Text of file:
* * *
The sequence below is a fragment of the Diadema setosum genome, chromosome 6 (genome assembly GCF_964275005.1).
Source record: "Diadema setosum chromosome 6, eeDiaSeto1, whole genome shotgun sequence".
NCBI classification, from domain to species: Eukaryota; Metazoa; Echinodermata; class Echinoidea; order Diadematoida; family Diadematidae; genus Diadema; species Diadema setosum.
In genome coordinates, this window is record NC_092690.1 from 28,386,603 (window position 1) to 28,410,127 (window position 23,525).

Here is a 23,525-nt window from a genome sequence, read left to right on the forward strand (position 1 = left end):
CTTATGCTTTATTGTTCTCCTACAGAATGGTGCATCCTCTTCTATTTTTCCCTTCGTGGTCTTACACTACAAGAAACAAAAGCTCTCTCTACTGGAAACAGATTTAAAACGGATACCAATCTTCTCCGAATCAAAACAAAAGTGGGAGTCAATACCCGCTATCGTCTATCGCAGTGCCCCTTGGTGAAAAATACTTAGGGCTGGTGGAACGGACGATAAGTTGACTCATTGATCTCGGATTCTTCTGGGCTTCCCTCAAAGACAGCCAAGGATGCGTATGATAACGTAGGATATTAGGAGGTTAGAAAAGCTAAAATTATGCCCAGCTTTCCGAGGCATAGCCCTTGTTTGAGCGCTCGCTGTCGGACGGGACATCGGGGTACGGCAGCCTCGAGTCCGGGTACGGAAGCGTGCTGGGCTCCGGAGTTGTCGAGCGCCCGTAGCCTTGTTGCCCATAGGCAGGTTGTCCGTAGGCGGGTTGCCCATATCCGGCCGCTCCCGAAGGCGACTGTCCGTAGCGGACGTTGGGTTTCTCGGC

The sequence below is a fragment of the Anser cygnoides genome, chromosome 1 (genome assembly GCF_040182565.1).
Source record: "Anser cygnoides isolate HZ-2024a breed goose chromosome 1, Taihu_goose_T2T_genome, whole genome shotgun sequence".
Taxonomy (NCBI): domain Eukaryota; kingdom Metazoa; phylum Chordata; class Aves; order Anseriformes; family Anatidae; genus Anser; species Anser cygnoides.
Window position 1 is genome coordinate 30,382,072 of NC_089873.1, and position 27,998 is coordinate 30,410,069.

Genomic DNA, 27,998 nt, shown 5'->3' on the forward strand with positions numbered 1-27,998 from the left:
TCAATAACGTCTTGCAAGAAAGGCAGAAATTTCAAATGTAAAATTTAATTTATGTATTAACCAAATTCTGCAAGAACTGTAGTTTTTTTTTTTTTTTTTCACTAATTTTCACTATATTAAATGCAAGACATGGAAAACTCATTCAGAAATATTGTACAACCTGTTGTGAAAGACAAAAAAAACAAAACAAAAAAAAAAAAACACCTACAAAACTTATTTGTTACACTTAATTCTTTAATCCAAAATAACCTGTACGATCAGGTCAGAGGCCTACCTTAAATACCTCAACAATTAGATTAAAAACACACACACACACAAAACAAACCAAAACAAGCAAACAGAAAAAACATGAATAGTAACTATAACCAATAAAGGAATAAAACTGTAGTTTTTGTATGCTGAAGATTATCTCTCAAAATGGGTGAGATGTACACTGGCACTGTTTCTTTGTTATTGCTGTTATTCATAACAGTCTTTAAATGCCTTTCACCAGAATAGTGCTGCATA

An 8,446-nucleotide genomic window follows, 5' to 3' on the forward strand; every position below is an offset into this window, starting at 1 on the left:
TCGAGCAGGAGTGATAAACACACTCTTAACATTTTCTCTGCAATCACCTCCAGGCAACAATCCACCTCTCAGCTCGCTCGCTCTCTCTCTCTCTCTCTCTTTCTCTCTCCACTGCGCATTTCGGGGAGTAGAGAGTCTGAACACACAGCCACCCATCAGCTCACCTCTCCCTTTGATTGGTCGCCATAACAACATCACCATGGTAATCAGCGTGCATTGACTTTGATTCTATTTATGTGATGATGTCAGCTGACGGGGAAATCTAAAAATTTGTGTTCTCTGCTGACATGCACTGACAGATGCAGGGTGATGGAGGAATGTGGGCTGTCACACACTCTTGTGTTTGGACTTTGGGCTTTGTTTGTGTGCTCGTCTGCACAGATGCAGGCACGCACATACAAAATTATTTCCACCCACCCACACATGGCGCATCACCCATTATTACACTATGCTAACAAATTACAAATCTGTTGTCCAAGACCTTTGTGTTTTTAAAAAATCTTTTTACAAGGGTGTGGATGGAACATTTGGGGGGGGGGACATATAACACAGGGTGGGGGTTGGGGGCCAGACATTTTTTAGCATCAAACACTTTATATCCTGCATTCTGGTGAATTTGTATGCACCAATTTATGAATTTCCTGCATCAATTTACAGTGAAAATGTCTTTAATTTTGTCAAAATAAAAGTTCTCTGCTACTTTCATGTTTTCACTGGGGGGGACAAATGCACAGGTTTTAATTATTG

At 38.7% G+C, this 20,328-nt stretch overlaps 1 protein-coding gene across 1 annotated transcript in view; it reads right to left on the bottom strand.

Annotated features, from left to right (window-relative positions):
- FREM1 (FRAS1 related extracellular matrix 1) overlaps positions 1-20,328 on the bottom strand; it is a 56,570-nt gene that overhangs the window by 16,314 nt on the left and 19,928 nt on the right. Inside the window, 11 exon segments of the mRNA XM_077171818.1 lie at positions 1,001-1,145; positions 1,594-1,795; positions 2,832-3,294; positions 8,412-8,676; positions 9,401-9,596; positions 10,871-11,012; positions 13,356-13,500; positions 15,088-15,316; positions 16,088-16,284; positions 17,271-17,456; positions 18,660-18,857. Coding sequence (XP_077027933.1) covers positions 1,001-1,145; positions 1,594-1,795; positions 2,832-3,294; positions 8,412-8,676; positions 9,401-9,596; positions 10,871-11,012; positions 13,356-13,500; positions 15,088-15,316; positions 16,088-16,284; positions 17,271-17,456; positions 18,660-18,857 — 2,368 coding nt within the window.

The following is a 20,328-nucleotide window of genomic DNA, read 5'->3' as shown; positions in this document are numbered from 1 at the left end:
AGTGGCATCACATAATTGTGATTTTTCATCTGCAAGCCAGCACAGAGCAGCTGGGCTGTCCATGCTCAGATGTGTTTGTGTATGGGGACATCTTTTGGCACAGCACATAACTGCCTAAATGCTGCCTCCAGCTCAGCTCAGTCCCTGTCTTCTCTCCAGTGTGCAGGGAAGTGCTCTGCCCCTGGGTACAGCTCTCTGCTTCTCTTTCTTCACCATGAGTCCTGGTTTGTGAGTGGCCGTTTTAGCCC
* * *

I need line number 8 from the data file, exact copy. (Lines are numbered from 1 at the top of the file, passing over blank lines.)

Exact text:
Source record: "Anser cygnoides isolate HZ-2024a breed goose chromosome 1, Taihu_goose_T2T_genome, whole genome shotgun sequence".